Utility officials on Long Island are working to expand their treatment capabilities to ward off the threat of dioxane contamination.
Dioxane appears to be a widespread contaminant on the island.
A report released last month by the Citizens Campaign for the Environment showed that samples have turned up unsafe levels of the manufacturing solvent in multiple Long Island communities, CBS New York reported. The report included an interactive map highlighting sites of dioxane contamination.
The report noted that 1,4-dioxane is never found in nature, and that federal regulators say it is likely carcinogenic. Hair products, detergents, and cleaning products sometimes contain this contaminant. The U.S. EPA says 1,4-dioxane poses a cancer risk in drinking water at levels above 0.35 μg/L, according to the report.
“Detections above this amount have been found within 39 separate water districts and distribution areas across Long Island, serving about two million Long Islanders,” the environmental report said.
The dioxane threat in Long Island came under scrutiny this year after samples at a Hicksville well registered the contaminant at 33 parts per million, CBS New York reported.
“Water testing in Hicksville turned up the highest level of 1,4-dioxane found in the entire country,” Newsday reported.
The well is now used for emergency purposes only, but major concerns remain.
“Collectively, Long Island's water supply has the highest levels of the chemical in the state, levels that are considerably higher than the national average,” Newsday reported.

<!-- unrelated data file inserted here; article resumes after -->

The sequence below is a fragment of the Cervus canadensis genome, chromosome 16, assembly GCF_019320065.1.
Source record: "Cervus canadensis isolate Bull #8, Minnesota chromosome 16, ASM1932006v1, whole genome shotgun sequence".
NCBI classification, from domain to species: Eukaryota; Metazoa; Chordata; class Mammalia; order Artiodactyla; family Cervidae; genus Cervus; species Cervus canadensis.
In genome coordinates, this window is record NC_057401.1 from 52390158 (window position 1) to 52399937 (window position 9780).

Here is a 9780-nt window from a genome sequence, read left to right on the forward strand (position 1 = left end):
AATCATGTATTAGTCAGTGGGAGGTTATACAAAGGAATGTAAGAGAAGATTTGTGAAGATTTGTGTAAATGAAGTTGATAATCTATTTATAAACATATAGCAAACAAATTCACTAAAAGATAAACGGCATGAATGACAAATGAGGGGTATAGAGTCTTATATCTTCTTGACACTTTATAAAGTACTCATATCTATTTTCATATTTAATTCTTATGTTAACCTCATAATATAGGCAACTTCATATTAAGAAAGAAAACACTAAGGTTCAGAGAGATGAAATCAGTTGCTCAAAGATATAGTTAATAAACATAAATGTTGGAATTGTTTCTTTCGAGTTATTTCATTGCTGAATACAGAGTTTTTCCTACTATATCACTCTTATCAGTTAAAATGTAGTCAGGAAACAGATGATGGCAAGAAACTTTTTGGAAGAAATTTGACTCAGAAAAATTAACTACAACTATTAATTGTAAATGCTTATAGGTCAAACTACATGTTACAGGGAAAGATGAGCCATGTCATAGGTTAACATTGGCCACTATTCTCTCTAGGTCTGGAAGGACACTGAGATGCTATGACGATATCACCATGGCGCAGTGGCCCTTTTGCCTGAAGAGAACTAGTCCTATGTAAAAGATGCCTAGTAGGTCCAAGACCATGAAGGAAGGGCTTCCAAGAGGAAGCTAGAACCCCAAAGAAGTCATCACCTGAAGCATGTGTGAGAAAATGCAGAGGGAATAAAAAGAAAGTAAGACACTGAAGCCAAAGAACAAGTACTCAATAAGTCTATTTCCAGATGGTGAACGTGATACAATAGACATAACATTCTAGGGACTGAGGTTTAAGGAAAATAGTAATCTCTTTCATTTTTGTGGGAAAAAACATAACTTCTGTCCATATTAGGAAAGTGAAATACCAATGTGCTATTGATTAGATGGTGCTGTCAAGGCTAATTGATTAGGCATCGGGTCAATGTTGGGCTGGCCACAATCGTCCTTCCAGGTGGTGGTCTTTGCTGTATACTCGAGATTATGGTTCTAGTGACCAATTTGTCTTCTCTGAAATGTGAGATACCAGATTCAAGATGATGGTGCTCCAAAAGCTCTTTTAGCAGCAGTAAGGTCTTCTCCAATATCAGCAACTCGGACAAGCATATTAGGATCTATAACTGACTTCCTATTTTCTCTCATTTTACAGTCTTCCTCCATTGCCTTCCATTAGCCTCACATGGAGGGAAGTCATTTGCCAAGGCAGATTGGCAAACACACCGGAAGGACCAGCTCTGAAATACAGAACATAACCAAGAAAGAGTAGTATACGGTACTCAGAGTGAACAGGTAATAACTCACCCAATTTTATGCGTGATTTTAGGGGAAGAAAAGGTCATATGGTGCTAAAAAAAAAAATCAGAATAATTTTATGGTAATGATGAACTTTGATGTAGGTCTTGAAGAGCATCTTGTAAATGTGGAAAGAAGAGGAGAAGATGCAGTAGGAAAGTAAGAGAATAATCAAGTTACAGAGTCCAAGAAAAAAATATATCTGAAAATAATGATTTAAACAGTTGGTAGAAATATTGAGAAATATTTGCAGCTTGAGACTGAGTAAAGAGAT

The Suffolk County Water Authority is working on an effort to remove more dioxane from the supply. The utility has plans to build the first advanced oxidation process treatment system in the state, according to a statement from the utility issued in January.
The statement explained the utility’s plans for treating this contaminant:
This past fall, both New York State and Suffolk County approved our application to build a full-scale Advance Oxidation Process treatment system to remove 1,4-dioxane. Based on our small-scale test run, we are anticipating the full-scale system, which is scheduled to be put into operation this spring at our Commercial Boulevard pump station, to remove approximately 97 percent of detected 1,4-dioxane from groundwater. What’s left post AOP will then be treated with GAC to remove any harmful compounds. We will then be required to supply the state and county with data for at least a year before hopefully putting the system into use.
The EPA points to the difficulty of treating the contaminant, as well. Dioxane in water is tricky to address, according to the EPA in its handbook on how to handle the contaminant. The handbook notes that 1,4-dioxane is “fully miscible in water.”
“As a hydrophilic contaminant, it is not, therefore, amenable to the conventional ex situ treatment technologies used for chlorinated solvents. Successful remedial technologies must take into account the challenging chemical and physical properties unique to 1,4-dioxane,” it continued.
The handbook cites a total of 15 projects where 1,4-dioxane was treated in groundwater. Twelve of the projects used ex situ advanced oxidation processes.
Image credit: "tide laundry detergent," mike mozart © 2014, used under an Attribution 2.0 Generic license: https://creativecommons.org/licenses/by/2.0/